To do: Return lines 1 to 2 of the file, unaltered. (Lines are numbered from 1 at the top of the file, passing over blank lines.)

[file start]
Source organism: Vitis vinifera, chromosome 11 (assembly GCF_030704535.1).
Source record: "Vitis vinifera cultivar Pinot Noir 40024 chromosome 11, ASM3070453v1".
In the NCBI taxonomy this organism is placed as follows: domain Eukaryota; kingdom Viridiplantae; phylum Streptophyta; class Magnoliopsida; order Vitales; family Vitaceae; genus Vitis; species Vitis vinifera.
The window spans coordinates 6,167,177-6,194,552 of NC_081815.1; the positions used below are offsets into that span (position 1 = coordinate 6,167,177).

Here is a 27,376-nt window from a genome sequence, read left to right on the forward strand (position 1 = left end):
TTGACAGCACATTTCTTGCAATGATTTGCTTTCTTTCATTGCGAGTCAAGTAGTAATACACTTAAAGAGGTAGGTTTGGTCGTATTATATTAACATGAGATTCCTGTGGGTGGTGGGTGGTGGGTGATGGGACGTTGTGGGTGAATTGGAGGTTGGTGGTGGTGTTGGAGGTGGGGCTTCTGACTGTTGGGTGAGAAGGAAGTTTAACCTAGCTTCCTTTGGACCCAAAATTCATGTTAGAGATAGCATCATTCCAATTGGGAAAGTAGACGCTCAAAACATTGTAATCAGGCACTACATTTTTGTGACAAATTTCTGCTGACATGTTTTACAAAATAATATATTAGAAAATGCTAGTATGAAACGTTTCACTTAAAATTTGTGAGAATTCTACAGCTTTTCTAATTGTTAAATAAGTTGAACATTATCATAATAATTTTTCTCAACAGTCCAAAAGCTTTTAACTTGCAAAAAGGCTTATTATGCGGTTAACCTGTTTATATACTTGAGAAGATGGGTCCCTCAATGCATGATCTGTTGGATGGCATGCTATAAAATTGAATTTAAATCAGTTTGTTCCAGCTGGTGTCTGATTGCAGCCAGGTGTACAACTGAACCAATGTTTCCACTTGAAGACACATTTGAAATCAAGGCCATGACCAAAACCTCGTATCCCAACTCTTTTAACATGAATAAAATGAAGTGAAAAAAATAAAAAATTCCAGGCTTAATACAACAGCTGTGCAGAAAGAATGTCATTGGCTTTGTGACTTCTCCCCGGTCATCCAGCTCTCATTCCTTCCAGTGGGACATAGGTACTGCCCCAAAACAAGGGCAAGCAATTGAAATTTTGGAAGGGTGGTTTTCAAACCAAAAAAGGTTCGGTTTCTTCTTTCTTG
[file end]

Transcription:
Source organism: Vitis vinifera, chromosome 11 (assembly GCF_030704535.1).
Source record: "Vitis vinifera cultivar Pinot Noir 40024 chromosome 11, ASM3070453v1".